Al Jazeera’s Andrew Simmons in Nairobi said that there were queues more than one kilometre long to the polling stations.
“But many people here say that they have never seen numbers like this. That people are energised they feel so strongly that they want to vote.”
Simmons said that it is likely that polling stations will stay open two hours longer than expected at the recommendation of EU election monitors.
Some 14 million of Kenya’s 36 million people are eligible to vote in the election. Official results are expected from Friday.
Local broadcaster KTN and Odinga’s Orange Democratic Movement (ODM) had accused the government of disguising police as party agents to carry out fraud at polling stations.
When buses carrying officers arrived in different locations of Nyanza from Nairobi, crowds responded angrily and threw stones, accusing them of a plot to rig the polls, witnesses said.
“They started attacking them. One died on the spot, another on the way to hospital,” police spokesman Eric Kiraithe said of the fracas late on Tuesday in one location, Mbita.
The other confirmed death was on Wednesday morning.
A media source in Nyanza, who asked not to be named, said there were in fact four deaths, while an election official told Reuters, on condition of anonymity, nine were feared killed.
With Thursday’s presidential and parliamentary vote seen as a big test of Kenya’s democratic credentials in a continent plagued by election controversies, Kibaki denied the rigging accusations and urged Kenyans to stay calm.
“Let us all embrace peace and let fair play, honesty and democracy prevail,” he said in a statement on Wednesday.
And a government spokesman accused the media of fomenting the violence by peddling propaganda.
“The mobs killing people in Nyanza are doing so after … alarmist and unsubstantiated rigging media claims,” Alfred Mutua said.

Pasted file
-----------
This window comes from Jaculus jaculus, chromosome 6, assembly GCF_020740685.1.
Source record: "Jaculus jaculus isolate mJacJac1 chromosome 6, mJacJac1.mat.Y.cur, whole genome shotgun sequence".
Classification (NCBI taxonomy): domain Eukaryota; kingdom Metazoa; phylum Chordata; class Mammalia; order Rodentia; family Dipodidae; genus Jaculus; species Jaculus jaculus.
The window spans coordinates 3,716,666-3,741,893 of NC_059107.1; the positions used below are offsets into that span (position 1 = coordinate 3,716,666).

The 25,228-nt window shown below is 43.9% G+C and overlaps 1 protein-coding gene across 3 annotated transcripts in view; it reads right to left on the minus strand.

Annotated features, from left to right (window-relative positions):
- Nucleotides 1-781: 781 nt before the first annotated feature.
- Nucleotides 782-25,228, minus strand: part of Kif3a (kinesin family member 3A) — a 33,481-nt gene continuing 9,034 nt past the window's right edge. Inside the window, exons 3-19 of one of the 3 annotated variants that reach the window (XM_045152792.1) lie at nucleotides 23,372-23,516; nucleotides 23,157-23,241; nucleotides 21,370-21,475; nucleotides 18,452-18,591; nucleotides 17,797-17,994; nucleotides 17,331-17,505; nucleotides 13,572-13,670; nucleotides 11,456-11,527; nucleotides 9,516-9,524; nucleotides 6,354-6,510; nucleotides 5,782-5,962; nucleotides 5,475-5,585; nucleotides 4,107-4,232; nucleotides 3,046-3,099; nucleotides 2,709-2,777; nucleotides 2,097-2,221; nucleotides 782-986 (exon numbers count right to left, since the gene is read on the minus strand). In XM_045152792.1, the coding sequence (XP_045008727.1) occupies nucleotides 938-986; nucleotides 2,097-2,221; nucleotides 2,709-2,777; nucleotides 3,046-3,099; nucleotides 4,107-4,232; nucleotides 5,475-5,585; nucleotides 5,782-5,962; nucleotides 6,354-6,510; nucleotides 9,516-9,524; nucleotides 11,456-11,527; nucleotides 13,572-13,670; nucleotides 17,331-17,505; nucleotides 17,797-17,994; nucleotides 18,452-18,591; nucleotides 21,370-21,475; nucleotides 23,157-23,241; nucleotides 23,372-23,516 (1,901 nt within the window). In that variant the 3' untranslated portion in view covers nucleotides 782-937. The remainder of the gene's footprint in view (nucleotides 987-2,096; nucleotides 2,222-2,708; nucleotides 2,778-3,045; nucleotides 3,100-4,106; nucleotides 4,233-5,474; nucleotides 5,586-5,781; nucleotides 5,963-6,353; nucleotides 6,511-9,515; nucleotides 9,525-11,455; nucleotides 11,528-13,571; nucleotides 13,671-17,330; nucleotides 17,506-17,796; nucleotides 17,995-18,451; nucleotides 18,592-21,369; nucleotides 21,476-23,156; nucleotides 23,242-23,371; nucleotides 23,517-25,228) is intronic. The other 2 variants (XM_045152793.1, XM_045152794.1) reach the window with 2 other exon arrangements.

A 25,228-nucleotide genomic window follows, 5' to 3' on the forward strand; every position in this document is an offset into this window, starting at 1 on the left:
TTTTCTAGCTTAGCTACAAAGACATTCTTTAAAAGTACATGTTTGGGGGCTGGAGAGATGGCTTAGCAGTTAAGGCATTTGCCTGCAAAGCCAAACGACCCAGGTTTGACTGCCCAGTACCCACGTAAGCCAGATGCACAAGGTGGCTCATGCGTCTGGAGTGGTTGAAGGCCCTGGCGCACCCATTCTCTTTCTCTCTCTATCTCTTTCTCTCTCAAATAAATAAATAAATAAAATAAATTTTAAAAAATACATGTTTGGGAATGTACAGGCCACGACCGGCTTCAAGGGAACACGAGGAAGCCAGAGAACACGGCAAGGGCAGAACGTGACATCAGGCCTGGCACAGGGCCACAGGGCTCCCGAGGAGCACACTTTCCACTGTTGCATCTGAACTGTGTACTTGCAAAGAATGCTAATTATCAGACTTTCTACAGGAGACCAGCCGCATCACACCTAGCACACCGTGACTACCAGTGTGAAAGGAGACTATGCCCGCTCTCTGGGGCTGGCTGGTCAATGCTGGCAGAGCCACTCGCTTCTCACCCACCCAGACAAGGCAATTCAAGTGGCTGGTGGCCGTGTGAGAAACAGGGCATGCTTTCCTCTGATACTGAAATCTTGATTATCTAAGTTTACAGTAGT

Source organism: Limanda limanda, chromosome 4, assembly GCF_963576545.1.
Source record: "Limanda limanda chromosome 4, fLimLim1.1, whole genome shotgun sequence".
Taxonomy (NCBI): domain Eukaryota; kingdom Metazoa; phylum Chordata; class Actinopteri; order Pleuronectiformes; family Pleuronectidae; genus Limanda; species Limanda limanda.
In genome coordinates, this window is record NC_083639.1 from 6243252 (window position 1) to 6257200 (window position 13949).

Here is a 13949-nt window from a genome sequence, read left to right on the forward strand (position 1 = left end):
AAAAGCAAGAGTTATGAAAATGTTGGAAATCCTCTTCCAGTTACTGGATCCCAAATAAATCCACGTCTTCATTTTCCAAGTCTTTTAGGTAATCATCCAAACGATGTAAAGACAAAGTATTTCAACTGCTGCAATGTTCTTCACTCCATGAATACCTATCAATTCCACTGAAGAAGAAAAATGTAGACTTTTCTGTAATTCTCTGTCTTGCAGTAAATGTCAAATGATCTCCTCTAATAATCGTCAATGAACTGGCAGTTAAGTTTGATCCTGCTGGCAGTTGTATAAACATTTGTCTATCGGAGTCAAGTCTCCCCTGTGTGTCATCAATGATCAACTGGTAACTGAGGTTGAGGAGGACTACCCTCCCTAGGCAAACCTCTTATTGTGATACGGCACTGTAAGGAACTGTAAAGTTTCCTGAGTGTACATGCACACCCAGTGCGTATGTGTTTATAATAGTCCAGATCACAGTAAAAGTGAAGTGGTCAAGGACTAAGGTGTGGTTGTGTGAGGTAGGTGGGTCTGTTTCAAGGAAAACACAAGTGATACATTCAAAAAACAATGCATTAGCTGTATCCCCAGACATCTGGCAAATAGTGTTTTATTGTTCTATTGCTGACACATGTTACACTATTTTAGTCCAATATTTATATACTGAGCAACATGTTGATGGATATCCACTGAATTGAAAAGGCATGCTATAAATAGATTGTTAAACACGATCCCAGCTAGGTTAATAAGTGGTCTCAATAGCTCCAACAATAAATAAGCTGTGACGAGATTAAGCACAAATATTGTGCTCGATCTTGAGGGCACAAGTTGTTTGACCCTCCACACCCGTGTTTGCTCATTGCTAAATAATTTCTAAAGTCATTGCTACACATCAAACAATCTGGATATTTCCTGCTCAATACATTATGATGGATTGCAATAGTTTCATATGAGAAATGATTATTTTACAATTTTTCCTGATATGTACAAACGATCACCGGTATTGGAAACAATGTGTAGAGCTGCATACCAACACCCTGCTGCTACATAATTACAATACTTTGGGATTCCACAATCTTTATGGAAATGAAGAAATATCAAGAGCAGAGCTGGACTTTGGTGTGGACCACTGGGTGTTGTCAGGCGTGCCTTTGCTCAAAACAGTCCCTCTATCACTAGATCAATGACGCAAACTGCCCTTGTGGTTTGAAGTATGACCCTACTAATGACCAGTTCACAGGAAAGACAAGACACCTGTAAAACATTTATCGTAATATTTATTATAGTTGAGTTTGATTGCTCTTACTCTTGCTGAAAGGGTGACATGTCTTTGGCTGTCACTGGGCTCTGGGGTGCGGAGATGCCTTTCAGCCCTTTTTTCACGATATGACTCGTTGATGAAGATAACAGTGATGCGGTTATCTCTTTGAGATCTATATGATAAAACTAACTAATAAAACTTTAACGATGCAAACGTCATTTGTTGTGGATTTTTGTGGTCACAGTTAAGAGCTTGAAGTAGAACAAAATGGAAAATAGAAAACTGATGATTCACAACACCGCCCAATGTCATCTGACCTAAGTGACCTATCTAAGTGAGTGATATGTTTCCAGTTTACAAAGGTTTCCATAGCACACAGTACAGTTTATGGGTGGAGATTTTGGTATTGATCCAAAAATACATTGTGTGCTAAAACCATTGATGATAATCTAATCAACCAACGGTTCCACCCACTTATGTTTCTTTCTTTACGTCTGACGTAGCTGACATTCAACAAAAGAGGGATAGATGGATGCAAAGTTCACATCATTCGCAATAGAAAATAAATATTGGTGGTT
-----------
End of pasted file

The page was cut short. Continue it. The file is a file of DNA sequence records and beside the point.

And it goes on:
|Opposition supporters accuse the police of
trying to rig the vote in Kibaki’s favour [AFP]
The spokesman said anti-police violence was spreading.
“In Nyanza, policemen are being hunted and killed … We are shocked that people have set up road blocks and are removing people not from there from buses.”
One Nyanza resident, who identified himself only as Peter, confirmed he had been among a crowd attacking officers.
“Over 20 administration police officers in civilian clothes arrived late on Tuesday in Migori on two buses. We immediately suspected them and started beating them,” he told Reuters.
KTN has been running images of civilian buses taking police out of a Nairobi training college under cover of darkness.
It quoted sources saying the police were stripped of usual ID and given letters accrediting them as agents of Kibaki’s Party of National Unity (PNU) to access voting stations.
Odinga said “they were issued each with 1,000 pre-marked ballot papers to be stuffed by them”.
“I’ve appealed to President Kibaki to prevail on his agents against election rigging acts that could plunge this country into bloodshed.”
Kibaki said his government had deployed 65,000 security personnel across Kenya to ensure security and “we should desist from harassing or obstructing them”.
Big Men’s rule
In 2002, the country experienced a rarity in African politics: the broadly peaceful transition of power from one “big man” ruler, Daniel arap Moi, to another, Kibaki.
Since coming to power in a coalition of big men the economy has had a strong five per cent annual growth on average and Kibaki has introduced free primary education.
He also has the support of his economically powerful Kikuyu tribe, Kenya’s largest.
But while Kenya is east Africa’s economic powerhouse, more than half the population live in poverty and Kibaki is accused of not effectively tackling issues such as corruption and poor infrastructure.
|Odinga emerged after the anti-Kibaki orange
movement splintered [Reuters]
Many say he has an image problem, declining all media interviews on the campaign trail.
The big men allied to him when he swept to power broke away and their Orange movement hit the president with a landslide defeat in a constitutional referendum three years ago.
And Odinga has emerged as the front-runner after the orange movement splintered and the big men went their separate ways.
Odinga has the ardent backing of his western Luo community, but has also garnered support from other ethnic groups who think the Kikuyus have had it too good under Kibaki.
All but one of the opinion polls since September have put Odinga, a 62-year-old businessman and former political prisoner, a few points ahead of Kibaki, 76.
Kibaki has said he will step down, and retire to his highland farm, if he loses. But analysts believe those around him might not be so willing to relinquish power.